Diabetes: An Overview

We’ve talked before about how diabetes can occur in conjunction with other diseases, such as anxiety, or contribute to certain medical conditions, such as radiculopathy. In this post we will be taking a broader look at diabetes and its complications.

Overview:

Diabetes (diabetes mellitus) refers to a group of diseases, including prediabetes, type 1, type 2, and gestational diabetes. While prediabetes and gestational diabetes can be reversible, types 1 and 2 are chronic and there is currently no cure.

Diabetes can occur either when the pancreas produces very little or no insulin, or when the body does not respond to the insulin that the pancreas does produce. In this post we will examine only types 1 and 2.

Type 1 diabetes typically appears during childhood or adolescence (it is also called juvenile diabetes), and the symptoms come on quickly and are more severe. Type 2 diabetes is more common, and more often occurs in people over 40 (it is often referred to as adult onset diabetes). Those with type 2 diabetes may not exhibit symptoms at first.

Symptoms:

  • Increased thirst
  • Extreme hunger
  • Frequent urination
  • Unexplained weight loss
  • Ketones in the urine
  • Fatigue
  • Irritability
  • Blurred vision
  • Difficulty breathing

Additional symptoms experienced in Type 2 diabetes include:

  • Cuts or sores that are slow to heal
  • Infections
  • Itchy skin (often in the groin area)
  • Recent weight gain
  • Numbness or tingling of the hands and feet
  • Impotence or ED

Causes:

Type 1 diabetes occurs when the body’s immune system destroys the insulin producing cells of the pancreas. Scientists believe that Type 1 is caused by genetic and environmental factors, such as exposure to certain viruses.

Type 2 diabetes is caused primarily by lifestyle factors and genes. Some risk factors include:

  • Being overweight
  • Lack of physical activity
  • High blood pressure
  • Abnormal cholesterol and/or triglyceride levels
  • Family history (having a parent or sibling with diabetes increases risk)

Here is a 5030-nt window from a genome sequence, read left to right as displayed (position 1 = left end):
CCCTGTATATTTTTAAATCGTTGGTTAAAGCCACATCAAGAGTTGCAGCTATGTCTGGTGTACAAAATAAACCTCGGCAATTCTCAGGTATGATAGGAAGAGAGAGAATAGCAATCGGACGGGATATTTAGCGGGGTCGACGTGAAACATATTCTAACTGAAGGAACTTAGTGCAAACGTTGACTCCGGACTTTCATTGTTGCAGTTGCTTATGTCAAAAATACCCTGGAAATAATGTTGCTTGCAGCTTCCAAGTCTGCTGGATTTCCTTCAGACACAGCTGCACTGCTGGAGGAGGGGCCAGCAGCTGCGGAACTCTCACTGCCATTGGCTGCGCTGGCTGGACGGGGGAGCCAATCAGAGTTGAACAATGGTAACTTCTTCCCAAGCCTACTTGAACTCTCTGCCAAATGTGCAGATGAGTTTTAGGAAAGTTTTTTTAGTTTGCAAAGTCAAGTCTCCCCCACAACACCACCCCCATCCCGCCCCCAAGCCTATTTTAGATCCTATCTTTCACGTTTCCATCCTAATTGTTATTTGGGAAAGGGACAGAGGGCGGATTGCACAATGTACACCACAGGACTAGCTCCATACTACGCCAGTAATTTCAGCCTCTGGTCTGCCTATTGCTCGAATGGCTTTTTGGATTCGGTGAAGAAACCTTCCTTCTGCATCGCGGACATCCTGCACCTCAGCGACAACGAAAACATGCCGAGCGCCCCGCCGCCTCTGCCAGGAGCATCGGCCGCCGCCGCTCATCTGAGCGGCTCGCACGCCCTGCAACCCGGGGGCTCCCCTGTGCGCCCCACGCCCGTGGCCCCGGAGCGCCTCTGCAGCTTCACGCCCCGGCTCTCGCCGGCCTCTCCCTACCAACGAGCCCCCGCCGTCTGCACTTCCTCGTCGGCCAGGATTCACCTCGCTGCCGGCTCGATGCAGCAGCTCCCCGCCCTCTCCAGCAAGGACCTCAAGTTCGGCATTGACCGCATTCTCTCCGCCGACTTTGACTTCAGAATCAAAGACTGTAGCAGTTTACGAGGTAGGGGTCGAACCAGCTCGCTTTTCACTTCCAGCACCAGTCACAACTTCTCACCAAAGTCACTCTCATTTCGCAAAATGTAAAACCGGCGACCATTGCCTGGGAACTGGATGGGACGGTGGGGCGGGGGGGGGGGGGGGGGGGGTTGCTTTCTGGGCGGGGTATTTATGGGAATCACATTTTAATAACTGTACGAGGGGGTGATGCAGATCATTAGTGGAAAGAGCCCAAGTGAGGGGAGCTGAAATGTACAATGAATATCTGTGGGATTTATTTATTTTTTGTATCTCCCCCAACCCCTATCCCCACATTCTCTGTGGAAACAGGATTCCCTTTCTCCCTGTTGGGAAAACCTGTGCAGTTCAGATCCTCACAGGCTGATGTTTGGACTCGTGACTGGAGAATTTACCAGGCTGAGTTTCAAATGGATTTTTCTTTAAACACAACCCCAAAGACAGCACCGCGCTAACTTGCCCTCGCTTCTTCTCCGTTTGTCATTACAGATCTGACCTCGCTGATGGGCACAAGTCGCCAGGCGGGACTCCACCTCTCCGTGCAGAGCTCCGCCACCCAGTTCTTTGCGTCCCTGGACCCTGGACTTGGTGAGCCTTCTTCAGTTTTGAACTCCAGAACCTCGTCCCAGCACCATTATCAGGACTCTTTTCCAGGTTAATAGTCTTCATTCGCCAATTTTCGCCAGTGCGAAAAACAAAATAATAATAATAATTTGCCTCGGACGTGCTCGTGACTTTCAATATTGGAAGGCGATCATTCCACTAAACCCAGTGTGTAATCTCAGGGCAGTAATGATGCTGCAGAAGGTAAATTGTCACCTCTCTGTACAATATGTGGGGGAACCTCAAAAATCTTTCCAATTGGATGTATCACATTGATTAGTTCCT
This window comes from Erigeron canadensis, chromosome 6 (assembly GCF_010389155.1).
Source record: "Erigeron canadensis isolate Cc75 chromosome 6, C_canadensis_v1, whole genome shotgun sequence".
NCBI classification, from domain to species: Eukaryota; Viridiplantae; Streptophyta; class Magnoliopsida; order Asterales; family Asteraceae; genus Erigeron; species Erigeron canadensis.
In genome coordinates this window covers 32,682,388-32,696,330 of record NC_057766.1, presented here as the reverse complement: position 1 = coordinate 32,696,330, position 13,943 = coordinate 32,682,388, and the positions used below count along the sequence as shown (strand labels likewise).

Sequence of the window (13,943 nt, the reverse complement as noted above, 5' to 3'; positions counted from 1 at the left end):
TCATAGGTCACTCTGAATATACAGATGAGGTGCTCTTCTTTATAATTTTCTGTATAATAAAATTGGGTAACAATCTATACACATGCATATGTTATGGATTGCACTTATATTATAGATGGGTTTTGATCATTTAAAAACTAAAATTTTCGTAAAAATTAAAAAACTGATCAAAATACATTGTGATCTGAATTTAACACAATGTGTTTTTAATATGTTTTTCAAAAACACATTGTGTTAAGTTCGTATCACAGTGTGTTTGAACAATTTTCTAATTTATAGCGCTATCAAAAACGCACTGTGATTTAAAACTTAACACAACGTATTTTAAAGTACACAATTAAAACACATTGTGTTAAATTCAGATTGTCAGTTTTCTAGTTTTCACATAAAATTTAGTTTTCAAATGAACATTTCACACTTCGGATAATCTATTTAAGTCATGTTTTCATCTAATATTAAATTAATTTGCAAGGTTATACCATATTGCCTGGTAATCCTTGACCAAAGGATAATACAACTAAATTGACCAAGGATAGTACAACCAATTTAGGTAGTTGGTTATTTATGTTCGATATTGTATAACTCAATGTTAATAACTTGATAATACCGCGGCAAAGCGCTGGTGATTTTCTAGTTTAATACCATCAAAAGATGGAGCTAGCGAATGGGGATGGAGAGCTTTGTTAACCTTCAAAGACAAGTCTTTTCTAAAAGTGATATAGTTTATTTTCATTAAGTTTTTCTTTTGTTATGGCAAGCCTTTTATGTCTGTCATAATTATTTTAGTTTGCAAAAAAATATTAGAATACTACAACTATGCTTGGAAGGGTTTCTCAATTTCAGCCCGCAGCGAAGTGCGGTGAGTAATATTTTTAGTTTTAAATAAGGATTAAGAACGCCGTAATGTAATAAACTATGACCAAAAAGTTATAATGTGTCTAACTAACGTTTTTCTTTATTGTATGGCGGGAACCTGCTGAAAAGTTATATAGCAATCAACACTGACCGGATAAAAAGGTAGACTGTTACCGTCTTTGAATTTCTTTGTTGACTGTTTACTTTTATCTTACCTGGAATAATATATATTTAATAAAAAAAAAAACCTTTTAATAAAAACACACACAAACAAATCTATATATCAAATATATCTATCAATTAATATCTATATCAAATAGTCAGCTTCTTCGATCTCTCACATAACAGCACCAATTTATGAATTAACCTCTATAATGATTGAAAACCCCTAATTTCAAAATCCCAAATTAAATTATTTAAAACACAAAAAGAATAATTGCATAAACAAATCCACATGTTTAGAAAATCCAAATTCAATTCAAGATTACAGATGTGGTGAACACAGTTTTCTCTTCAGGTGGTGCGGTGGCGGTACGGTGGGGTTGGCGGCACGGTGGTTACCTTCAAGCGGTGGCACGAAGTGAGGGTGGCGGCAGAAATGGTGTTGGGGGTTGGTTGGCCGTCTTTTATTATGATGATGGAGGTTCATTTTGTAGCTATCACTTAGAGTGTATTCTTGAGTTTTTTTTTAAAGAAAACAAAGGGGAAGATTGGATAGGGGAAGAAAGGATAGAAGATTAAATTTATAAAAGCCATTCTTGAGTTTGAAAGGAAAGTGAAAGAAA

• Age
  • History of gestational diabetes while pregnant
  • Polycystic ovary syndrome

Diagnosis:

Diabetes can be diagnosed based on blood tests that show a patient’s blood sugar levels, using a glycated hemoglobin (A1C) test, random blood sugar test, fasting blood sugar test, and/or an oral glucose tolerance test.

With respect to type 1 diabetes, a patient’s urine will be analyzed for ketones, a byproduct produced when muscles and fat are used for energy when the body doesn’t have enough insulin to use available glucose.

Treatment:

While there is no cure for diabetes, ongoing monitoring and management of symptoms is required to prevent serious complications from occurring. Possible treatments include:

Lifestyle changes 

  • Diet/healthy eating
  • Exercise
  • Weight loss

Medication

  • Those with Type 1 diabetes must take insulin because it is no longer made by the body
  • Those with Type 2 may need to take insulin, but may also take different medications (such as metformin, which lowers the amount of glucose the liver makes)

Surgery

  • Bariatric surgery
  • Artificial pancreas
  • Pancreatic islet transplantation

Serious Complications:

Undiagnosted, untreated, or resistant to treatment, diabetes can have serious health consequences, including:

  • Cardiovascular disease;
  • Nerve damage (neuropathy), especially in the limbs (which left untreated can result in loss of feeling); nerve damage is also connected to problems with internal organs, weakness, weight-loss, and depression;
  • Kidney damage (nephropathy), which may result in the eventual need for dialysis or kidney transplant;
  • Eye damage (retinopathy), which may result in cataracts, glaucoma, or blindness;
  • Skin conditions, including bacterial and fungal infections;
  • Foot damage, which can often lead to the need for amputation;
  • Depression; and
  • Alzheimer’s disease (type 2 diabetes)—currently there is no agreed upon theory about why there is a correlation between the two diseases.

These posts are for informative purposes only and should not be used as a substitute for consultation with and diagnosis by a medical professional. If you are experiencing any of the symptoms described below and have yet to consult with a doctor, do not use this resource to self-diagnose. Please contact your doctor immediately and schedule an appointment to be evaluated for your symptoms.

References:

Center for Disease Control (CDC), www.cdc.gov
WebMD, webmd.com
Mayo Clinic, mayoclinic.com
National Institute of Diabetes and Digestive and Kidney Disease, www.niddk.nih.gov
American Diabetes Association, www.diabetes.org